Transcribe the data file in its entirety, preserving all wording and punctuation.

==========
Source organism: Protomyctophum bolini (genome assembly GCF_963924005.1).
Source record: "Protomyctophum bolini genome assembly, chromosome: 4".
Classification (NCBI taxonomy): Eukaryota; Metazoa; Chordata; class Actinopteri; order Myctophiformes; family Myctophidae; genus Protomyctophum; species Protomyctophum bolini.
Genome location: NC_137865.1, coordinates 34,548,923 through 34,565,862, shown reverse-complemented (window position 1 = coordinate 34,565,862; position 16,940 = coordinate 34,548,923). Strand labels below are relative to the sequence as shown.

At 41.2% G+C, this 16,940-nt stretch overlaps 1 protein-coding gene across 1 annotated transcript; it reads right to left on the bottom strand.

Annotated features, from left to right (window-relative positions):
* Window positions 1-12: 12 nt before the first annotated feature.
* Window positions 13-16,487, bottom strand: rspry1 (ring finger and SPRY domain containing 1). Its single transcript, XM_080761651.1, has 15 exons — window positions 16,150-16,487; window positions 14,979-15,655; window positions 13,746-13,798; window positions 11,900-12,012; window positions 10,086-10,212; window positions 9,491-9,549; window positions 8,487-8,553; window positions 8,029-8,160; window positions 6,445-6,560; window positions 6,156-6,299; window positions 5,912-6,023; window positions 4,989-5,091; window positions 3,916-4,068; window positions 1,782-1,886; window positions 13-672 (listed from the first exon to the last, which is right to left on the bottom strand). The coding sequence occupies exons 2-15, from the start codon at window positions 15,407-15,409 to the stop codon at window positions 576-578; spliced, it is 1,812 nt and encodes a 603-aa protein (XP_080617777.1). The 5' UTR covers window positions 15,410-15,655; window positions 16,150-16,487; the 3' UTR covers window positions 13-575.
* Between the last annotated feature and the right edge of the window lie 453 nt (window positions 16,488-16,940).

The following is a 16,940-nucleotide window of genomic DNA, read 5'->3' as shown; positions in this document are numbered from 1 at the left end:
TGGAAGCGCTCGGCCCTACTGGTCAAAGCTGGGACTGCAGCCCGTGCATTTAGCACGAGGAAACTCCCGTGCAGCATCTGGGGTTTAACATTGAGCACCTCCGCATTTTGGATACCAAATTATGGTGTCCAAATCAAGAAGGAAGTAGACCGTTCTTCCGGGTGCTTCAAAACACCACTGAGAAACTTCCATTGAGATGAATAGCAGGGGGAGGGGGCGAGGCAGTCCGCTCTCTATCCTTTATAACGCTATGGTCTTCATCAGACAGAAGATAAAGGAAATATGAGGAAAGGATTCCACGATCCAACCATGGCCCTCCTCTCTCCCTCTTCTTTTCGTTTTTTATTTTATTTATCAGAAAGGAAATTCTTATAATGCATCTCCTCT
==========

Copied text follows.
Source organism: Protomyctophum bolini (genome assembly GCF_963924005.1).
Source record: "Protomyctophum bolini genome assembly, chromosome: 4".
Classification (NCBI taxonomy): Eukaryota; Metazoa; Chordata; class Actinopteri; order Myctophiformes; family Myctophidae; genus Protomyctophum; species Protomyctophum bolini.
Genome location: NC_137865.1, coordinates 34,548,923 through 34,565,862, shown reverse-complemented (window position 1 = coordinate 34,565,862; position 16,940 = coordinate 34,548,923). Strand labels below are relative to the sequence as shown.

At 41.2% G+C, this 16,940-nt stretch overlaps 1 protein-coding gene across 1 annotated transcript; it reads right to left on the bottom strand.

Annotated features, from left to right (window-relative positions):
* Window positions 1-12: 12 nt before the first annotated feature.
* Window positions 13-16,487, bottom strand: rspry1 (ring finger and SPRY domain containing 1). Its single transcript, XM_080761651.1, has 15 exons — window positions 16,150-16,487; window positions 14,979-15,655; window positions 13,746-13,798; window positions 11,900-12,012; window positions 10,086-10,212; window positions 9,491-9,549; window positions 8,487-8,553; window positions 8,029-8,160; window positions 6,445-6,560; window positions 6,156-6,299; window positions 5,912-6,023; window positions 4,989-5,091; window positions 3,916-4,068; window positions 1,782-1,886; window positions 13-672 (listed from the first exon to the last, which is right to left on the bottom strand). The coding sequence occupies exons 2-15, from the start codon at window positions 15,407-15,409 to the stop codon at window positions 576-578; spliced, it is 1,812 nt and encodes a 603-aa protein (XP_080617777.1). The 5' UTR covers window positions 15,410-15,655; window positions 16,150-16,487; the 3' UTR covers window positions 13-575.
* Between the last annotated feature and the right edge of the window lie 453 nt (window positions 16,488-16,940).

The following is a 16,940-nucleotide window of genomic DNA, read 5'->3' as shown; positions in this document are numbered from 1 at the left end:
TGGAAGCGCTCGGCCCTACTGGTCAAAGCTGGGACTGCAGCCCGTGCATTTAGCACGAGGAAACTCCCGTGCAGCATCTGGGGTTTAACATTGAGCACCTCCGCATTTTGGATACCAAATTATGGTGTCCAAATCAAGAAGGAAGTAGACCGTTCTTCCGGGTGCTTCAAAACACCACTGAGAAACTTCCATTGAGATGAATAGCAGGGGGAGGGGGCGAGGCAGTCCGCTCTCTATCCTTTATAACGCTATGGTCTTCATCAGACAGAAGATAAAGGAAATATGAGGAAAGGATTCCACGATCCAACCATGGCCCTCCTCTCTCCCTCTTCTTTTCGTTTTTTATTTTATTTATCAGAAAGGAAATTCTTATAATGCATCTCCTCT